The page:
20 September 2014 – 11 January 2015

Thomas Ruff. Lichten

Kunsthalle Düsseldorf is presenting an exhibition of works by the German photographer Thomas Ruff (b. 1958, Zell am Harmersbach), a leading figure of the Düsseldorf School of Photography. ‘Lichten’ shows examples of five of the
artist's series, covering the last 35 years, from the late 1970s to the present: from a semi-documentary approach to a post-digital photographic strategy, from natural to virtual light.

The exhibition is centred on two new series by Ruff: ‘Phg’ (Photograms, started in 2012), a virtual simulation of the classical genre
of the photogram, and ‘Negative’ (started in 2014), in which the artist reaches back to photography's roots in the 19th century. In addition, the exhibition presents excerpts from ‘Sterne’ (1989-1992), ‘Nächte’ (1992-1996) and his first series, ‘Interieurs’ (1979-1983). Technical considerations, rendered in images of stars at night, infrared shots of city suburbs and domestic still lifes, provide a political and social perspective on the status of images. In its historical span, the show extends beyond the limitations of analogue photography with the seemingly limitless possibilities of contemporary image production.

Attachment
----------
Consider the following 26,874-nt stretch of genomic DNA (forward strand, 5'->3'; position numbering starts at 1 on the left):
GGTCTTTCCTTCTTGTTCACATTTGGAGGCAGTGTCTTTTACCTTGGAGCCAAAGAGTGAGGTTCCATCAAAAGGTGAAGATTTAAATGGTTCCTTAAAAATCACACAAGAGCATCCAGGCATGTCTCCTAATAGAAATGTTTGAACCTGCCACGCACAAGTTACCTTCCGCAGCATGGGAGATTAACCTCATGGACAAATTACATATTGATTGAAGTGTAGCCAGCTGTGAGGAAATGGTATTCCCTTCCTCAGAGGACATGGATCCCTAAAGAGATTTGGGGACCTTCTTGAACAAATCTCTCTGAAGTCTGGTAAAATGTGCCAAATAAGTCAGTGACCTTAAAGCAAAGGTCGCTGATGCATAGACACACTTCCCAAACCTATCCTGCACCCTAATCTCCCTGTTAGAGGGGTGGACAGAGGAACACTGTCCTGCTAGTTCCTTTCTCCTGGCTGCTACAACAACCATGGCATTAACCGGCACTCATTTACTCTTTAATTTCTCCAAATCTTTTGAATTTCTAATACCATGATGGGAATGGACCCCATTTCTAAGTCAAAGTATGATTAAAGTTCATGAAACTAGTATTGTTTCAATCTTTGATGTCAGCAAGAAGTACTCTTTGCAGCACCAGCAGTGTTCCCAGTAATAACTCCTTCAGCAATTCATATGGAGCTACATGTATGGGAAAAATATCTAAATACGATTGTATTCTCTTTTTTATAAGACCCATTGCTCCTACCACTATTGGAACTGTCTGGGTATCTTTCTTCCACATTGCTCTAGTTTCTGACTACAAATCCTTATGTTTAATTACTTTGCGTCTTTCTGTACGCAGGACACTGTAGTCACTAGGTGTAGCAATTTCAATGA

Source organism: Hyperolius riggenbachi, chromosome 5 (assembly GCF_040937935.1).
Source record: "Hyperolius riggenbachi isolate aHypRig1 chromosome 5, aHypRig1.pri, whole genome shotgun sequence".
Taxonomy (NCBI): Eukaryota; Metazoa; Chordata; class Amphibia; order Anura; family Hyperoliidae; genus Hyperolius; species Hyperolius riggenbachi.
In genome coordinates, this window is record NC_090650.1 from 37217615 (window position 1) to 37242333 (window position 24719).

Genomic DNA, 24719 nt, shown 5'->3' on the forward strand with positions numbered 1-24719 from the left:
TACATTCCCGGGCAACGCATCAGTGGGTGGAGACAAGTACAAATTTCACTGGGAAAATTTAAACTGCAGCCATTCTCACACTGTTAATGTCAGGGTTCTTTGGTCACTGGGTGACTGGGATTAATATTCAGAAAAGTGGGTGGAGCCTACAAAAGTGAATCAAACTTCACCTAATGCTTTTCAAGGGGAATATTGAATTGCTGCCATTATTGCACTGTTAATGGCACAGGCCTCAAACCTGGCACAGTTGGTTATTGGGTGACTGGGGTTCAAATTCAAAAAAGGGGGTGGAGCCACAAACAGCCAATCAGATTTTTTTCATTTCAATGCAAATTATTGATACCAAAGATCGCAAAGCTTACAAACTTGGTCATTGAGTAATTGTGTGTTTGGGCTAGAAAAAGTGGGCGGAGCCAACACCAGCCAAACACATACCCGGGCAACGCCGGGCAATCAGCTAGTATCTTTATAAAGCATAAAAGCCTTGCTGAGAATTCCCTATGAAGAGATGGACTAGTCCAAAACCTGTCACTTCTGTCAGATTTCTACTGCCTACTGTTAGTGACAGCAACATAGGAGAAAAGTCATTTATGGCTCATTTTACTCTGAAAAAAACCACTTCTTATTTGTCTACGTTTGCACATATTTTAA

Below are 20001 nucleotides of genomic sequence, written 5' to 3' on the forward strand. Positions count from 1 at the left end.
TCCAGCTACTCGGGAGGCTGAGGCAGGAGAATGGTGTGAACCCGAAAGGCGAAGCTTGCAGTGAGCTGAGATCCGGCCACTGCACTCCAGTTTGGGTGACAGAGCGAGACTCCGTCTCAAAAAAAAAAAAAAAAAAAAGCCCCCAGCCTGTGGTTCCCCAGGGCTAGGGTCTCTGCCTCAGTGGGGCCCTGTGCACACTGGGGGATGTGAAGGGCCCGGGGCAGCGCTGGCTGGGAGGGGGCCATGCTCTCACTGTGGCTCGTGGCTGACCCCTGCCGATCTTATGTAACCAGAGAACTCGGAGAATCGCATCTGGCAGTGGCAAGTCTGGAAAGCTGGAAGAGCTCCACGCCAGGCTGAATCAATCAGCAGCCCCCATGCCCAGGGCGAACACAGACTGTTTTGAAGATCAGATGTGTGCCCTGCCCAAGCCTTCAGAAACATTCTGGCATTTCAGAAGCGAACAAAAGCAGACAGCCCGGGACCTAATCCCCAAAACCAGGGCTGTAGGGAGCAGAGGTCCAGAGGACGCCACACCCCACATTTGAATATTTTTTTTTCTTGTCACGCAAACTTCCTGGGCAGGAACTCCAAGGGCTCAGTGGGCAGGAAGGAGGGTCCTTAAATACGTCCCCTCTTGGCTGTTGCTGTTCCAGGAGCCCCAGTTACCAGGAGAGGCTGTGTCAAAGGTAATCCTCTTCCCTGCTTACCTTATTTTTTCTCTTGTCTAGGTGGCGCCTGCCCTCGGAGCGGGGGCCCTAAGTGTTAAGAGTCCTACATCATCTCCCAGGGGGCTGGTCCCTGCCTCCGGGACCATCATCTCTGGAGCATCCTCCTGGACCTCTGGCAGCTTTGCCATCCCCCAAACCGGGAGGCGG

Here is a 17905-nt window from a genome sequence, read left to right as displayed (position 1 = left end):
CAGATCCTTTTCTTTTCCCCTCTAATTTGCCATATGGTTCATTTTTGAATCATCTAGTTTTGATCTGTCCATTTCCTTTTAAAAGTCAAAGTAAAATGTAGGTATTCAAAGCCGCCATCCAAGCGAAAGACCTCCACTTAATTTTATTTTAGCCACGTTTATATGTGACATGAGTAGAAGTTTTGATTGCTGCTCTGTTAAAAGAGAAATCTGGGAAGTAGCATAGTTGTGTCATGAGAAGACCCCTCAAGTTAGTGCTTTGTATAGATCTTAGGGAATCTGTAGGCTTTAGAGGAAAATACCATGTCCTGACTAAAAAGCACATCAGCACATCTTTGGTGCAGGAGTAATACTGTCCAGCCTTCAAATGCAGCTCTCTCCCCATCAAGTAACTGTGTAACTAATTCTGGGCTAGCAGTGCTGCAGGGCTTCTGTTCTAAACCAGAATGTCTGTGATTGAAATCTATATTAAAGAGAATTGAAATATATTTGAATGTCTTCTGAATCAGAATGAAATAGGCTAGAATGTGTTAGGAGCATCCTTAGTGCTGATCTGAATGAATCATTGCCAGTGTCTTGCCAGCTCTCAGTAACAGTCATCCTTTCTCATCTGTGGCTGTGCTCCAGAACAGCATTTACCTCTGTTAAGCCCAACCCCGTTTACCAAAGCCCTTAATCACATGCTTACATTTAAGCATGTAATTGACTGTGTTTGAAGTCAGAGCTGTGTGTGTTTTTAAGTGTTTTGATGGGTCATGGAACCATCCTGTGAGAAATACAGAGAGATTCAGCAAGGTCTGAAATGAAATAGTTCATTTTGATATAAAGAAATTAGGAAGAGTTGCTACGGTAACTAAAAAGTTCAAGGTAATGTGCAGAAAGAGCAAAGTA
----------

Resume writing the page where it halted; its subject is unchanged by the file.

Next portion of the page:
Instead of photographing our daily reality, Ruff focuses on portraying the realities of photography. His working process is based on the methodology of what was called a "scientific artist". In each of his series Ruff uses the medium of photography to undertake a systematic analysis through which social, political and aesthetic aspects of image-making are reflected, and thus also the history of Modernity. The question of the nature of light, still not fully explored, is fleshed out as the show’s leitmotif: in each of the series light assumes a different function, ranging from the gentle documentary illumination of home décor in post-war Germany in Interieurs to the relation of space and time in Sterne, via an artificially rendered artefact in the photograms.

Furthermore, one of Ruff's ‘phg’-series is produced in collaboration with the Jülich Research Centre in North-Rhine Westphalia. By stretching the power of the scientific institution's supercomputers to their limits, Ruff’s works may also be interpreted as indirect portraits of machinery. At another level this collaboration between an
artist, a museum and a science centre represents a new model of cooperation between the arts and the natural sciences.

An exhibition of S.M.A.K., Ghent, realised in cooperation with Kunsthalle Düsseldorf

The exhibition is produced with the support of the Kunststiftung NRW.

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